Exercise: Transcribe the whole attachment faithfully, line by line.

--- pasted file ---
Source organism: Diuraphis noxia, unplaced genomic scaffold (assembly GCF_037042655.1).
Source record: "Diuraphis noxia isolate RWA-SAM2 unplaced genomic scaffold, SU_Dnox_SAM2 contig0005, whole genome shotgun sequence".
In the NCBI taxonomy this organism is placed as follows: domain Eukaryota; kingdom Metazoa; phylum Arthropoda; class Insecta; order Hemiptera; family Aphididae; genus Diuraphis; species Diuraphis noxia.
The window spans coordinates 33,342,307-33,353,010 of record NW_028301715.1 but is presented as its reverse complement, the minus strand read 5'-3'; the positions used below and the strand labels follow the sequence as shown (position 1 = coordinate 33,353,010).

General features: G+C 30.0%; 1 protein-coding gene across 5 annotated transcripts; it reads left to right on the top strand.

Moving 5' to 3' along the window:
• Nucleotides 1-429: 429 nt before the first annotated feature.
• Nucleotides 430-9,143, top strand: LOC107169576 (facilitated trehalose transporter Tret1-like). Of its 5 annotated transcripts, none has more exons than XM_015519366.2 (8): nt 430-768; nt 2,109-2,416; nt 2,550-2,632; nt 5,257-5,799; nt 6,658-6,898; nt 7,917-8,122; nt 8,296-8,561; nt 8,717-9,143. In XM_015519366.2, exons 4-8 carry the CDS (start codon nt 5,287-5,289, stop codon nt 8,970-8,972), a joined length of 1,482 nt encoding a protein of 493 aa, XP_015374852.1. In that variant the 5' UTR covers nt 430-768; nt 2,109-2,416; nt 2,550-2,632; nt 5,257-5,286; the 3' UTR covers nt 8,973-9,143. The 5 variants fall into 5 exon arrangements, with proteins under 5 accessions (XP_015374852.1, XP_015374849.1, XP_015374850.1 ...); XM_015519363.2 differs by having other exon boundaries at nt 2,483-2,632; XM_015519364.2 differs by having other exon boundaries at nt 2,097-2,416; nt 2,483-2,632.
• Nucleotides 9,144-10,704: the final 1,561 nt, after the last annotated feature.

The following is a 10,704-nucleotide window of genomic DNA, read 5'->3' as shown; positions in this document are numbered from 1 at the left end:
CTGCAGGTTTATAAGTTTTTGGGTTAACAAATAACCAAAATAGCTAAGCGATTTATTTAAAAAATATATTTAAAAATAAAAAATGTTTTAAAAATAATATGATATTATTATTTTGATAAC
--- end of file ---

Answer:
Source organism: Diuraphis noxia, unplaced genomic scaffold (assembly GCF_037042655.1).
Source record: "Diuraphis noxia isolate RWA-SAM2 unplaced genomic scaffold, SU_Dnox_SAM2 contig0005, whole genome shotgun sequence".
In the NCBI taxonomy this organism is placed as follows: domain Eukaryota; kingdom Metazoa; phylum Arthropoda; class Insecta; order Hemiptera; family Aphididae; genus Diuraphis; species Diuraphis noxia.
The window spans coordinates 33,342,307-33,353,010 of record NW_028301715.1 but is presented as its reverse complement, the minus strand read 5'-3'; the positions used below and the strand labels follow the sequence as shown (position 1 = coordinate 33,353,010).

General features: G+C 30.0%; 1 protein-coding gene across 5 annotated transcripts; it reads left to right on the top strand.

Moving 5' to 3' along the window:
• Nucleotides 1-429: 429 nt before the first annotated feature.
• Nucleotides 430-9,143, top strand: LOC107169576 (facilitated trehalose transporter Tret1-like). Of its 5 annotated transcripts, none has more exons than XM_015519366.2 (8): nt 430-768; nt 2,109-2,416; nt 2,550-2,632; nt 5,257-5,799; nt 6,658-6,898; nt 7,917-8,122; nt 8,296-8,561; nt 8,717-9,143. In XM_015519366.2, exons 4-8 carry the CDS (start codon nt 5,287-5,289, stop codon nt 8,970-8,972), a joined length of 1,482 nt encoding a protein of 493 aa, XP_015374852.1. In that variant the 5' UTR covers nt 430-768; nt 2,109-2,416; nt 2,550-2,632; nt 5,257-5,286; the 3' UTR covers nt 8,973-9,143. The 5 variants fall into 5 exon arrangements, with proteins under 5 accessions (XP_015374852.1, XP_015374849.1, XP_015374850.1 ...); XM_015519363.2 differs by having other exon boundaries at nt 2,483-2,632; XM_015519364.2 differs by having other exon boundaries at nt 2,097-2,416; nt 2,483-2,632.
• Nucleotides 9,144-10,704: the final 1,561 nt, after the last annotated feature.

The following is a 10,704-nucleotide window of genomic DNA, read 5'->3' as shown; positions in this document are numbered from 1 at the left end:
CTGCAGGTTTATAAGTTTTTGGGTTAACAAATAACCAAAATAGCTAAGCGATTTATTTAAAAAATATATTTAAAAATAAAAAATGTTTTAAAAATAATATGATATTATTATTTTGATAAC